Pre-Eclampsia Stories

Vanessa and Jayson Whittington

In 1998 at 23yrs old I fell pregnant with our son Liam. We were all ecstatic and like any pregnant woman you automatically think you get pregnant and will end up with a baby. Its simple isn't it? WELL, NOT FOR PRE-ECLAMPSIA WOMEN. At 24wks I started to swell, Liam had not been moving, at 28wks my blood pressure started to rise and at 34wks I was admitted to hospital for rest and given Labetalol to control my blood pressure. At 35wks Liam was born by caesarean weighing 2190grms and was only in the humidity crib for 3 days, we were home in 2 wks. We were very lucky. I was very ill that time, my face was very swollen and just before the caesarean I was becoming unresponsive to questions and had to be sedated on the operating table. It was a very scary time, my husband and I was not aware of how serious his condition could have been. Un-be-known to me, the doctor had an ambulance on stand by just in case, ready to rush him to the Children's Hospital, thankfully it wasn't needed.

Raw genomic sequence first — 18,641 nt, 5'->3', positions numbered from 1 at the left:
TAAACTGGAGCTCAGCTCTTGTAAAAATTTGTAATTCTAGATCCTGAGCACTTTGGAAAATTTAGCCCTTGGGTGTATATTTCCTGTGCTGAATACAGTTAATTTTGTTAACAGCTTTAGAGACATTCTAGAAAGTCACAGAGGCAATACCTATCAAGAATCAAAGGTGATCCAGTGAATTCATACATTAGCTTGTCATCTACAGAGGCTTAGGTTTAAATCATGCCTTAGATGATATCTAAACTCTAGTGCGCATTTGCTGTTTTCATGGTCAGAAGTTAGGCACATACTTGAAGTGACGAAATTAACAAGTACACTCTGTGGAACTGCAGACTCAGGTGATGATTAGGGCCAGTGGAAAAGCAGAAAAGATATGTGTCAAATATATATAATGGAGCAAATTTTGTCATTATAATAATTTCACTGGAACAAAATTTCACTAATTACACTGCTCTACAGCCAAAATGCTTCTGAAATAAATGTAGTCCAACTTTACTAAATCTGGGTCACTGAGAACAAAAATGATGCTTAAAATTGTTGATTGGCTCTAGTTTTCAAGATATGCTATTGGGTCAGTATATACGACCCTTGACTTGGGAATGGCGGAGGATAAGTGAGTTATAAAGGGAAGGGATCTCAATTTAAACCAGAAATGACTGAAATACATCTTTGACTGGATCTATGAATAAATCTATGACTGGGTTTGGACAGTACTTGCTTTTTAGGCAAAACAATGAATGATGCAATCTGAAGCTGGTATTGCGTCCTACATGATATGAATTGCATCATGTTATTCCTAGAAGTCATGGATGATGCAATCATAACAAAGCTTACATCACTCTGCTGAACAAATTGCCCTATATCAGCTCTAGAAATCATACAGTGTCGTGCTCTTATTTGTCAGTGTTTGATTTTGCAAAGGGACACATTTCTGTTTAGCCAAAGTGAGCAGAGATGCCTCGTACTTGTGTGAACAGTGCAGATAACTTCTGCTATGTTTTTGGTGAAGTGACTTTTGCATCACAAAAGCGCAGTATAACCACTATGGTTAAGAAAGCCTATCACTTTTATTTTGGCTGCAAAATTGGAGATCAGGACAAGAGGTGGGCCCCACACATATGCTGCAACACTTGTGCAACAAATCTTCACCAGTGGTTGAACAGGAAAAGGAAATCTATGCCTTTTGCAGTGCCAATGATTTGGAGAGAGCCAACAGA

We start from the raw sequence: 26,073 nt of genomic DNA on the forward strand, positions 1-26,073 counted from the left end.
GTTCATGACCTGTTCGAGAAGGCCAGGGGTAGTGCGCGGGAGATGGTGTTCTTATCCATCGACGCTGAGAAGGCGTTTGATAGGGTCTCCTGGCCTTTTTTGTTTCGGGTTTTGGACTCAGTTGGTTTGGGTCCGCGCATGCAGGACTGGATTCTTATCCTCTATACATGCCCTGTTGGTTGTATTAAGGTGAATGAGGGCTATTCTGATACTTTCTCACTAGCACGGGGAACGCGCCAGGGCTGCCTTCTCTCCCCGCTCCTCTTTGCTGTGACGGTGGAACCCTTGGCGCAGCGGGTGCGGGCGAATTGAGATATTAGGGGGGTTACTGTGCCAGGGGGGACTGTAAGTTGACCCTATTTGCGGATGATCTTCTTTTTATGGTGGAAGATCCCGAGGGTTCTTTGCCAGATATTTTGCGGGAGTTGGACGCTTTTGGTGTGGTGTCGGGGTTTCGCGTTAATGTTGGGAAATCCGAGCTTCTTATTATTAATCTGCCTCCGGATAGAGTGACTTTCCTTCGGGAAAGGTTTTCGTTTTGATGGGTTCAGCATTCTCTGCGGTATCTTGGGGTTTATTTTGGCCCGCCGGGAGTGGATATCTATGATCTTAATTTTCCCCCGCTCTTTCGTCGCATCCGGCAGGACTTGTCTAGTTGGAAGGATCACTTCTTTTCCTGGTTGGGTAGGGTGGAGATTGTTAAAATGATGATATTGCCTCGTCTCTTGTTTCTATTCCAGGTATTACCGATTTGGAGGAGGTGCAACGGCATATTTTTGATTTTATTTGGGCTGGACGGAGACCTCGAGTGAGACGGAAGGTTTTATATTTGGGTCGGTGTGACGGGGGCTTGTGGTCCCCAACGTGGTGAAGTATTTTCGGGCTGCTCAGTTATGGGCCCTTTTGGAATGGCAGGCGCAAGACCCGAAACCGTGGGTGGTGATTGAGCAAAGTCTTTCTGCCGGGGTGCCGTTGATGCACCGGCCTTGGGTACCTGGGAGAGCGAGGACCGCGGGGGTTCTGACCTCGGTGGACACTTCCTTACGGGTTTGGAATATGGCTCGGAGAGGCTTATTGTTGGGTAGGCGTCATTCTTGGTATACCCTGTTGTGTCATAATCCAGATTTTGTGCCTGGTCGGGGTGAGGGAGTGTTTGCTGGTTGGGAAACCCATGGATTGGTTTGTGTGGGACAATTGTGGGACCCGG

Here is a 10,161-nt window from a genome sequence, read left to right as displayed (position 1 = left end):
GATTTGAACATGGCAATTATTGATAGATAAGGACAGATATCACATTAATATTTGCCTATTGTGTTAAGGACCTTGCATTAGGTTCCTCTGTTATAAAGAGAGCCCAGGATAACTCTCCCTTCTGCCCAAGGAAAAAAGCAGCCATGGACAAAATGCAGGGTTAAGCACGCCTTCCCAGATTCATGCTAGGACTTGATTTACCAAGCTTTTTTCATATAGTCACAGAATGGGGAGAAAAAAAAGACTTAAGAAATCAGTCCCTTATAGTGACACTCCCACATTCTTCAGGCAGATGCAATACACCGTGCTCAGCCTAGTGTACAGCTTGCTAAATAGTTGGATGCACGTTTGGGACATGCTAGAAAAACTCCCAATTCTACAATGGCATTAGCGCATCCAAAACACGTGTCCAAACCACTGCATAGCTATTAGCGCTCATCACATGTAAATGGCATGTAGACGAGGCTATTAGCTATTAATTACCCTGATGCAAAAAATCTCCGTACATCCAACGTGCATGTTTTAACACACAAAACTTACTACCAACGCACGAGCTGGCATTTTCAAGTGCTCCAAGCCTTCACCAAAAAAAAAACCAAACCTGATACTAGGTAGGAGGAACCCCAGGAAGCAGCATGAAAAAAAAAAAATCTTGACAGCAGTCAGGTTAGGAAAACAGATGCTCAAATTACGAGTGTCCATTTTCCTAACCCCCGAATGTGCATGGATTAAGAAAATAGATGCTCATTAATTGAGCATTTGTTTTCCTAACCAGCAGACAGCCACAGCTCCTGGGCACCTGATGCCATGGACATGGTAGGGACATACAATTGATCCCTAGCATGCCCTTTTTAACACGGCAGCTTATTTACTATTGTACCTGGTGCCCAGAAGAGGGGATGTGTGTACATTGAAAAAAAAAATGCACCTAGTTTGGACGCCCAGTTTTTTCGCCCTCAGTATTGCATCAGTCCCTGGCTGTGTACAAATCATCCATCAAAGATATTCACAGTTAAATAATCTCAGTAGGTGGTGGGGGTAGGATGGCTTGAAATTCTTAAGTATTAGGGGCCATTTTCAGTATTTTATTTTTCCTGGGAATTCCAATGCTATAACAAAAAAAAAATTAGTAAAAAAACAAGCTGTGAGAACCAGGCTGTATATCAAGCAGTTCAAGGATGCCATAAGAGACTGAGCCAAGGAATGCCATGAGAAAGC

3 months later I fell pregnant with our daughter Lora, I wasn't worried about getting PE again because isn't it a first pregnancy disease? This time I had a slight blood pressure rise at 18wks, but I was still within acceptable limits. At 34wks I started to get oedema and traces of protein, and at 36 weeks I went to hospital for rest and observation, I was booked in for a caesarean at 37 wks on Mon 19 th April, but my waters broke on the 17 th April 1999 and she had to be delivered by caesarean by the on call doctor. Lora was fine, I had her straight away. I knew this time she would be fine as she had strong fetal movements throughout the pregnancy. I was feeling fine and was awake for her birth which was fantastic. The only thing the paediatrician said was that by her size she was only 35wks gestation. This was due to slight growth restriction. We were home in 11 days. We had a private obstetrician for both children and had an ultrasound at every visit. When I think back, I don't remember my doctor ever mentioning the words pre-eclampsia or ever explaining what it was and what could have happened and there was no discussion about future pregnancies. We still I guess had no idea how horrible this disease can get for some people. In 1998 we didn't have access to the internet like we do now.